This is going to carry on until we have either taken the hard energy infrastructure decisions required and committed the trillions of dollars its going ot require. Some such as Tony Blair dont believe that cultural changer is required just large scale technological ones coupled to energy efficiency changes. We shoud have started 30 years ago.

  15. 15
    Jim Galasyn says:

    Robert Grumbine summarizes why we need 30 years of annual data: Results on deciding trends.

    o You need 20-30 years of data to define a climate trend in global mean temperature.
    o Forward and backward trends are markedly different.
    o Therefore, to discuss climate trends in global mean temperature, you need to use 20-30 years of data centered on the date of interest.

    I keep his post handy for just this purpose.

  16. 16
    HemmD says:

    I suppose “unprecedented warming” is one of those phrases that are great for headlines, but not very useful for statistical declarations.

    Statistically significant anomalies are like pregnancies, so “The warming trend consequently doesn’t quite achieve statistical significance.” is like being a little bit pregnant.

    Jones called a spade a spade.

  17. 17
    Eric Edlund says:

    Andy @ #2, I bookmarked that very cool slider tool here: http://sciblogs.co.nz/hot-topic/2009/10/20/%E2%80%A6keep-out-of-the-kitchen/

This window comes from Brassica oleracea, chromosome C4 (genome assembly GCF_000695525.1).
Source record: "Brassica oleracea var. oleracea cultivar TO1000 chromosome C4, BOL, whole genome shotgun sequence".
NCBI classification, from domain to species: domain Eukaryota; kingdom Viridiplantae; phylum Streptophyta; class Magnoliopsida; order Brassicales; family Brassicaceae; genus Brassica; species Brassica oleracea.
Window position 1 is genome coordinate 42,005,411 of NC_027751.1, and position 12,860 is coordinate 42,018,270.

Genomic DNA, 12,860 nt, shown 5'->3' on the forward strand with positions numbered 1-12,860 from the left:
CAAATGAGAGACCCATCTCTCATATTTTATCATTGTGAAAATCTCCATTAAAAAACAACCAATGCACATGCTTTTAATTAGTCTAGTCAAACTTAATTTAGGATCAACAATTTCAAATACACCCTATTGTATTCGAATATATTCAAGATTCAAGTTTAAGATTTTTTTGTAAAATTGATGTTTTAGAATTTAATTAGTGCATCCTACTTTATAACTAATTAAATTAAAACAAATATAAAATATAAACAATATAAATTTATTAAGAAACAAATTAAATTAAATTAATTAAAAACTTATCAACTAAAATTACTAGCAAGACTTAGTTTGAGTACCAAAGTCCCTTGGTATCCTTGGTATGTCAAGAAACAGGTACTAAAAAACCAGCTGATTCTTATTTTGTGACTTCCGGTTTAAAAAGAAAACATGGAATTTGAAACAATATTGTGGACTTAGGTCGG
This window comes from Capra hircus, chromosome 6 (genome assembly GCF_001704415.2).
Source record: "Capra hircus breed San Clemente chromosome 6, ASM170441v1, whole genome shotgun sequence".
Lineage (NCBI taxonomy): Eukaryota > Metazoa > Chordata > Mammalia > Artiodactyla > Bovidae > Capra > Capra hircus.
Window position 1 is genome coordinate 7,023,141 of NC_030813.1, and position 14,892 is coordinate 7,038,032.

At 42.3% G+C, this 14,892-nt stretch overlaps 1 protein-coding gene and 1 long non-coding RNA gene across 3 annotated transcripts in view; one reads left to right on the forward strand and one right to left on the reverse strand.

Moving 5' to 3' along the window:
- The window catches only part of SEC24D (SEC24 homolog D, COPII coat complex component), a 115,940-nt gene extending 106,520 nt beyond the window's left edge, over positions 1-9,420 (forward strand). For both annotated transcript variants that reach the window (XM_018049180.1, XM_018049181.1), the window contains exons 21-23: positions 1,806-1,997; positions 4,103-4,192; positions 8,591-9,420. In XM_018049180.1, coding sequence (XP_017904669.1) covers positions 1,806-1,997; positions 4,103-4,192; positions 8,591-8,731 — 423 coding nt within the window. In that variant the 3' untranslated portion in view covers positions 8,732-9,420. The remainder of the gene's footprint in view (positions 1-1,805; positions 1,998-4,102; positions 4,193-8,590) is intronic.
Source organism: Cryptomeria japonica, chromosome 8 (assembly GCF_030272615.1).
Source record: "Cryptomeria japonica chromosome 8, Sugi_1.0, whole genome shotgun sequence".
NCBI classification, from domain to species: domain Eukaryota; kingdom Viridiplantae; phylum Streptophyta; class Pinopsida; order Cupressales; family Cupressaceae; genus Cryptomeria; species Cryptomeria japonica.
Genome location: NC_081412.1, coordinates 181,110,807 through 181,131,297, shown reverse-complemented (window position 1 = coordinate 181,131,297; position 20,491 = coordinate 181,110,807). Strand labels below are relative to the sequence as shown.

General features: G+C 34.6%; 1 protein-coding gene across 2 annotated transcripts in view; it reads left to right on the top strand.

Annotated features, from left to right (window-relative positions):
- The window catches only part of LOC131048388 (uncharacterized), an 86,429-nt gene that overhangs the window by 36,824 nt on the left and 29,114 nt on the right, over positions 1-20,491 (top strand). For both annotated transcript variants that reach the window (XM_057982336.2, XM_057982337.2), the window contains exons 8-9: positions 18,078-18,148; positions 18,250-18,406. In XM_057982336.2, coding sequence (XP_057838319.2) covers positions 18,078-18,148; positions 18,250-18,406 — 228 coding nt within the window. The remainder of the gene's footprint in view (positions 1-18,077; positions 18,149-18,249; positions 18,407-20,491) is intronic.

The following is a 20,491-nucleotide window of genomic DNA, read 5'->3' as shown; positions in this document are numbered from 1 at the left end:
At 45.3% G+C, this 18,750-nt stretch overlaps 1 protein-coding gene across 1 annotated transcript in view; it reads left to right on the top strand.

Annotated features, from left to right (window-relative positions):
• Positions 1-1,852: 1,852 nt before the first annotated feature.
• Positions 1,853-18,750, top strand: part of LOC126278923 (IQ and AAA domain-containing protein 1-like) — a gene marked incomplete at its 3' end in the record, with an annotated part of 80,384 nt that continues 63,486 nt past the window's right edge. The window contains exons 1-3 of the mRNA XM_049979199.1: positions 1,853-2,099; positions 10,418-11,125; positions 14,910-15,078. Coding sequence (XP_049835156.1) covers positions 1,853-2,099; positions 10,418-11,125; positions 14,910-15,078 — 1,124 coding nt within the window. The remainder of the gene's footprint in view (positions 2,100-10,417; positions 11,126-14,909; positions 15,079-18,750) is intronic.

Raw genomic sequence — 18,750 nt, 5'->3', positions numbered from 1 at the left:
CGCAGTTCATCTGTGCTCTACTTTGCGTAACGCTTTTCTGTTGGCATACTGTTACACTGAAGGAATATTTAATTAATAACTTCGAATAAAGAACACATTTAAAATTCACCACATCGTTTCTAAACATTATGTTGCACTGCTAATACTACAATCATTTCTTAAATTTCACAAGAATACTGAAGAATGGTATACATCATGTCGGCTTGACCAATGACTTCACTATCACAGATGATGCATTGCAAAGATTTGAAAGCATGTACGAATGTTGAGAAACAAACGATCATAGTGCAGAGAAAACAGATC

Every new instructional tool helps–I’ve taught statistics and I’m painfully aware that plenty of smart people don’t perceive the difference between “was not statistically significant” and “didn’t happen”.

  18. 18
    GSW says:

    Embarrased about the spelling mistakes and typos above.

  19. 19
    Didactylos says:

    I think Jones has a good case for suing the Daily Mail. Their lie has done substantial damage to his reputation.

    And the number of people who have trundled out the lie on this very site is just depressing. Some of my fellow countrymen are very stupid people indeed. I cling to the belief that Daily mail readers are not representative of anyone except anti-science bigots…..

  20. 20
    Luke Lea says:

    “Unfortunately, these kinds of distortions are all too common in the press nowadays.” True. But they simplify and exaggerate everything having to do with climate science. If anything there have been too many scare headlines, which does just as much damage.